The true confessions of a portrait artist

Limerick born Suzanne Murphy, international opera soprano and teacher of music
Limerick born Suzanne Murphy, international opera soprano and teacher of music
Limerick born Suzanne Murphy, international opera soprano and teacher of music

I THOUGHT about heading up this piece as ‘Portrait of a Lady’ as Barbara Hartigan’s book of signed celebrity faces is as much biography and a diary of our times.

But no, let’s run with the ‘true confessions’ line as, by gum, Barbara sure is an effective stalker as well as artist. There are stories to tell.

‘Putting Names on Faces – Confessions of a Portrait Painting Stalker’ launched a week ago and crowds turned out for the Castleconnell woman and her book of good things. Hardly a solo project – her children brought it together and journalist Dermot Walsh ghosted text – it all began 35 years ago.

‘Putting Names on Faces’ is a lifetime in print that depicts world favourites Barbara met along the way or prowled after until they signed her painted portrait of them in approval. Or not; there were rejection slips.

She admits cheerfully to lots of standing in foyers and buying tickets to a show the  famed subject was giving, as well as letters to America and so on. Jack Charlton, Suzanne Murphy, Mother Theresa, Bill Clinton, Joanna Lumley, Roger Whittaker rate within the 190 pages and any amount of Irish household names feature.

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Hartigan either painted them from a photograph she found or got them to send her on a favourite of theirs to inspire the artistry.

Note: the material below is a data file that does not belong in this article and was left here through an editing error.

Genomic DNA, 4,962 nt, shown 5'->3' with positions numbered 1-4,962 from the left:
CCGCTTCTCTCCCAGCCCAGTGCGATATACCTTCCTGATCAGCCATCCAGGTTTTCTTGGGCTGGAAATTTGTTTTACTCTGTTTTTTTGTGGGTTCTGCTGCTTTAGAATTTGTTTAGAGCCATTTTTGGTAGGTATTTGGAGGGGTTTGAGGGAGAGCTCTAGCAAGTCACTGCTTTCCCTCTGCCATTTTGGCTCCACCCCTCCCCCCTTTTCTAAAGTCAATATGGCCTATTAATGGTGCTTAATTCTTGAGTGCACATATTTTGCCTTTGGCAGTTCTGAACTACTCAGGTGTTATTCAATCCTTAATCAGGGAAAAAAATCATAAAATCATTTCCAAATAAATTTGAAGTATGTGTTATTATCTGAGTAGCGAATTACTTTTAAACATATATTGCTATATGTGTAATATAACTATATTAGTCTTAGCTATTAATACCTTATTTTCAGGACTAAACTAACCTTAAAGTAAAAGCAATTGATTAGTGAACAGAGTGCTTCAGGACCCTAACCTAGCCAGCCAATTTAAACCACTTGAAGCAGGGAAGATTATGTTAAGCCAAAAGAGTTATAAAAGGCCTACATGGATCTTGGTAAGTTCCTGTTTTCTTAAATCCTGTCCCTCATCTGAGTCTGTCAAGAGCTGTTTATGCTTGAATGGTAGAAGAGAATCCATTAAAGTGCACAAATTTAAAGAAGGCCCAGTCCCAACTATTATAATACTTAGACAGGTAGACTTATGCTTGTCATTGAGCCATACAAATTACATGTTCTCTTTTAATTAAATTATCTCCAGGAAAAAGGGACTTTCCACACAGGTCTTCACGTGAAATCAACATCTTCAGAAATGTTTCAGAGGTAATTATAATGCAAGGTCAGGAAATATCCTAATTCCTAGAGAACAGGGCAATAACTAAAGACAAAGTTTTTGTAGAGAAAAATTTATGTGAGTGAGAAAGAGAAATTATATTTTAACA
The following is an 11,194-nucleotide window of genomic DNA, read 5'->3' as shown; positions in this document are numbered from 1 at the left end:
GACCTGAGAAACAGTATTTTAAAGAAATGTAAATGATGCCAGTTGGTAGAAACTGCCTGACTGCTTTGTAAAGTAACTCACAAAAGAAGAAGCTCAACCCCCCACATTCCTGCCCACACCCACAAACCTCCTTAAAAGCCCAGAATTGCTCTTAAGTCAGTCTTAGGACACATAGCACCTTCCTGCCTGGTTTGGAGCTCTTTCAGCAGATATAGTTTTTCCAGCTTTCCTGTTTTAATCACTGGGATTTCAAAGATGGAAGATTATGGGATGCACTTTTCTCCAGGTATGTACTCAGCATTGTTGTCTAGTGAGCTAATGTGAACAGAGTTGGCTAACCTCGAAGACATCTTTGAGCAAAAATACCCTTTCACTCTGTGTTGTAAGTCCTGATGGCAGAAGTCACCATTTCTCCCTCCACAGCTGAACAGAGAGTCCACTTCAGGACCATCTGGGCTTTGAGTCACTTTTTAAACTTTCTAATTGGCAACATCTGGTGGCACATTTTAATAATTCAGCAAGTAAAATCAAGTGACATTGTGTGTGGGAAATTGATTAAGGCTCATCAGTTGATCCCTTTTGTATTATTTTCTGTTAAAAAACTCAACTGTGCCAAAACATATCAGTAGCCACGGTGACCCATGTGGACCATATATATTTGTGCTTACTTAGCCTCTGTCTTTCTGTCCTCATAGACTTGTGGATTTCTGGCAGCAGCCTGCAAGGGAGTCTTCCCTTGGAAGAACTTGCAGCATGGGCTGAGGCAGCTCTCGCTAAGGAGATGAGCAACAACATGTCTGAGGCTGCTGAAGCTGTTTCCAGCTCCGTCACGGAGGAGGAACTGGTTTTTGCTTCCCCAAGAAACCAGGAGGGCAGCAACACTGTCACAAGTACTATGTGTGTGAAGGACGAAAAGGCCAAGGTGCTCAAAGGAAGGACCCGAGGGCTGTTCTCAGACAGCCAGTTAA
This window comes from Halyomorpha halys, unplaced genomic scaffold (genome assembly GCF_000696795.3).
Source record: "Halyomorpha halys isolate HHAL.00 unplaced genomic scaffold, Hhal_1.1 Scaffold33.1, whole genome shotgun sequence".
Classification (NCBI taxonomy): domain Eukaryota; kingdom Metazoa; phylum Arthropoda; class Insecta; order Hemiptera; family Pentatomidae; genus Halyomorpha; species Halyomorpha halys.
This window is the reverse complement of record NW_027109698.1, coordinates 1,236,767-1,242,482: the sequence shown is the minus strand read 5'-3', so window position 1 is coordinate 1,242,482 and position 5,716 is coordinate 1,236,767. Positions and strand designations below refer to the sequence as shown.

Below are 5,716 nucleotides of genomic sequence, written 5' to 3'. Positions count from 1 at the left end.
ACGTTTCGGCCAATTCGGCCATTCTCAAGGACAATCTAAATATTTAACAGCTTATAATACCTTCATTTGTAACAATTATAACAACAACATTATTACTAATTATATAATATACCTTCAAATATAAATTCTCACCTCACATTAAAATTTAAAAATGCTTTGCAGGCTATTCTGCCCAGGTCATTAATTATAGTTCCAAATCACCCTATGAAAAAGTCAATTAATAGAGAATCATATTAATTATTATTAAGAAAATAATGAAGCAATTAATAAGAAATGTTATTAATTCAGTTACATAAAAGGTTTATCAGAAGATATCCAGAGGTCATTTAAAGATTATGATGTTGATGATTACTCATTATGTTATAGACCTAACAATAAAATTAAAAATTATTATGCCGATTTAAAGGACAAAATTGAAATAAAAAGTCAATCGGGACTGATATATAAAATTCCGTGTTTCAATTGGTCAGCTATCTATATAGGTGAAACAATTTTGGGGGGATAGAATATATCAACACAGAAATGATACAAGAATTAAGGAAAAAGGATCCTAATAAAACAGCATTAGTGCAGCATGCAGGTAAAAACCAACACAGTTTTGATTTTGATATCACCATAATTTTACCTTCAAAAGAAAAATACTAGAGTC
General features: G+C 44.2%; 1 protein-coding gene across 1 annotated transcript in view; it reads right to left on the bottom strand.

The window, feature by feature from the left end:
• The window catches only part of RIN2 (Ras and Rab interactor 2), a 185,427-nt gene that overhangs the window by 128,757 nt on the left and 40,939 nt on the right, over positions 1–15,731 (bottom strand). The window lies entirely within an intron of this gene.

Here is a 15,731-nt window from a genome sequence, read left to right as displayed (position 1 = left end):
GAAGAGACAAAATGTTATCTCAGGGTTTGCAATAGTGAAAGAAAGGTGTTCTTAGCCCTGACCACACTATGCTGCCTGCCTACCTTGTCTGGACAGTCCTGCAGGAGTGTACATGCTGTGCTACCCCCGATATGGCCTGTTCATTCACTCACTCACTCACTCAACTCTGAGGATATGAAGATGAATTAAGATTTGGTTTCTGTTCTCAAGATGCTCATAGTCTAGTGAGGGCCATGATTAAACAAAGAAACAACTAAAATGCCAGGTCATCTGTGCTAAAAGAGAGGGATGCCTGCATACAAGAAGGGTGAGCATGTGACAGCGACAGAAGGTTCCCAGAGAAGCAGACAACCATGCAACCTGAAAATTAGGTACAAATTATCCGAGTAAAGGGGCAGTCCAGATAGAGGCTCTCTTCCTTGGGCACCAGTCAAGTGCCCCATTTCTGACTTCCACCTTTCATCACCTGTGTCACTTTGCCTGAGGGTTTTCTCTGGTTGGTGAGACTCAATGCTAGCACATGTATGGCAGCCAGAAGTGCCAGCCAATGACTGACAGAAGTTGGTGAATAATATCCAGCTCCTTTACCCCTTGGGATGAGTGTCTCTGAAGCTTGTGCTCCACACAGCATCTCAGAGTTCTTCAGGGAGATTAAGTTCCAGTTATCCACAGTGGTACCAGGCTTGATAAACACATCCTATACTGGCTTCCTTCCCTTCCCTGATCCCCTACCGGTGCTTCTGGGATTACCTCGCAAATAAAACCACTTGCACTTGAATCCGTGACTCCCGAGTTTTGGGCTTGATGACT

“It has been a real rollercoaster, how to get those signatures. Sometimes if there was a particular photographer I knew if someone [famous] was coming to Adare to play golf or sing at the Point Depot, I’d get a ticket and stand around the foyer or approach back stage.”

The Castleconnell painter's book-signing at Dooradoyle Library
The Castleconnell painter’s book-signing at Dooradoyle Library

She tells a good one about mime artist Marcel Marceau who was performing in Bord Ghais Theatre. Approaching his people to ask would he look at her collection of portraits and sign his if he liked it, she was told “Mr Marceau sees nobody”.

Not done, Barbara burst into tears … and got her wish. “He gave it back to me with pictures drawn all over it. It was lovely”.

Putting the book together was halted by the original printer’s recession and sadly, the recurrence of Dermot Walsh’s cancer …which ultimately went into remission.

For her 70th birthday in April, children Shane, Tara and Erin Hartigan put their heads together weeks in advance to share their impressive skillset and produce the goods to top standard.

What a gift, and what testimony to creativity and perseverance all around. Available on Amazon.